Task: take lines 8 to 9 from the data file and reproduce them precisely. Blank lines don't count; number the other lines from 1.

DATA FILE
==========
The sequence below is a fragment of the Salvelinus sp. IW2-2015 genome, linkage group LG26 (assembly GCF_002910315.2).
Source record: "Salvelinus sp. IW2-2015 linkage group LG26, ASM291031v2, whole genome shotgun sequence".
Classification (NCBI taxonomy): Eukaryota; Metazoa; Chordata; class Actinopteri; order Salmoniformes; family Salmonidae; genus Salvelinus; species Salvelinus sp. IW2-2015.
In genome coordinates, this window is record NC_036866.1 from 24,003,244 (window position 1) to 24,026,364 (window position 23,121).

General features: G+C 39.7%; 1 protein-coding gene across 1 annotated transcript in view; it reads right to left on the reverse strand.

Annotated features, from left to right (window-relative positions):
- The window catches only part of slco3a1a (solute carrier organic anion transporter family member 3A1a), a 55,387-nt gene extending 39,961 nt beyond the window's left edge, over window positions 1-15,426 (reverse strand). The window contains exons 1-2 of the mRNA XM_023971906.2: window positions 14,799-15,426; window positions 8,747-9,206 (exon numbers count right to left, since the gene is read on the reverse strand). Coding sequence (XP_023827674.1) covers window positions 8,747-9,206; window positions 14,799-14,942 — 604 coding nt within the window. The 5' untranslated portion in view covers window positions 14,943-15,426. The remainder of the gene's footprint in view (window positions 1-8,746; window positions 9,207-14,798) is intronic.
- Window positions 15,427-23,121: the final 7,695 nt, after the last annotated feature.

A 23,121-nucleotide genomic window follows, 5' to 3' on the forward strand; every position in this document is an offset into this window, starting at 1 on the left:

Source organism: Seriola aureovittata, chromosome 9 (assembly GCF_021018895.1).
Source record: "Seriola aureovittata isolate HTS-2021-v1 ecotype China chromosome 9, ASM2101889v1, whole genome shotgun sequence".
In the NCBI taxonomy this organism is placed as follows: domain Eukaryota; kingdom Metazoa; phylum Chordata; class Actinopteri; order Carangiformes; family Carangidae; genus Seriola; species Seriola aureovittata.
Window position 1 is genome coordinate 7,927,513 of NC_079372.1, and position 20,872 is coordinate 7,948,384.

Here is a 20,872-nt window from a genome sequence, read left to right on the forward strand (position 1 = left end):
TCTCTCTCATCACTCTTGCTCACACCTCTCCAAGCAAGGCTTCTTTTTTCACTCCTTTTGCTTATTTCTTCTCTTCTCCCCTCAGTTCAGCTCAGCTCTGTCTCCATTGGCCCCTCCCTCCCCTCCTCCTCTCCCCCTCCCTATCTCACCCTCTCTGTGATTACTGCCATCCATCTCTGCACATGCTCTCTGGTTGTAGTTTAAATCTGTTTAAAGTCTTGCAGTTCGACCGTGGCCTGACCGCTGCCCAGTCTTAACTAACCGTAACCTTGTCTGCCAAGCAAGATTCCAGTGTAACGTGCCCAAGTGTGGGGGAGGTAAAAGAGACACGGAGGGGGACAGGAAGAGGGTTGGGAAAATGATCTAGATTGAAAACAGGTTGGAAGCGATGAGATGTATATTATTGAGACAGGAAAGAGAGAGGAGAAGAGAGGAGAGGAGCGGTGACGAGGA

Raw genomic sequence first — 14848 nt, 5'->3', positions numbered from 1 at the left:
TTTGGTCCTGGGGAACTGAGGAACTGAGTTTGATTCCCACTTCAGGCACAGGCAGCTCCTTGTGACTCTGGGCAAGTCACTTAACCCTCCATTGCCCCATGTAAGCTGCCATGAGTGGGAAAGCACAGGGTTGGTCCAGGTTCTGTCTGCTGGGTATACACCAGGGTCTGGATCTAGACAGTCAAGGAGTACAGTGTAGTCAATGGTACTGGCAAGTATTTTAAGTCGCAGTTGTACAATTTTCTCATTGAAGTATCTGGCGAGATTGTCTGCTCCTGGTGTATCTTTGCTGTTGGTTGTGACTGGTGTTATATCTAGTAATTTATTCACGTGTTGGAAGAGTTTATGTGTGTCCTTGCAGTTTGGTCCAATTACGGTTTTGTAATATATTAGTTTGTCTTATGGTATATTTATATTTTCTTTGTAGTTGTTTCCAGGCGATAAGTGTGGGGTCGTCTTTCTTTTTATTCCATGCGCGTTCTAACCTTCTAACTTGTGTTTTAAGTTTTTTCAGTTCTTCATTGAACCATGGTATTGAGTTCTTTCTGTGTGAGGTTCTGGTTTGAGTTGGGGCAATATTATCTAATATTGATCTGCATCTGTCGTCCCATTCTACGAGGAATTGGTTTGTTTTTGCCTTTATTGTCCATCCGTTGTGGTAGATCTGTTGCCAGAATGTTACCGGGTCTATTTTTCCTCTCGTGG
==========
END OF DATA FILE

- Window positions 15,427-23,121: the final 7,695 nt, after the last annotated feature.

A 23,121-nucleotide genomic window follows, 5' to 3' on the forward strand; every position in this document is an offset into this window, starting at 1 on the left: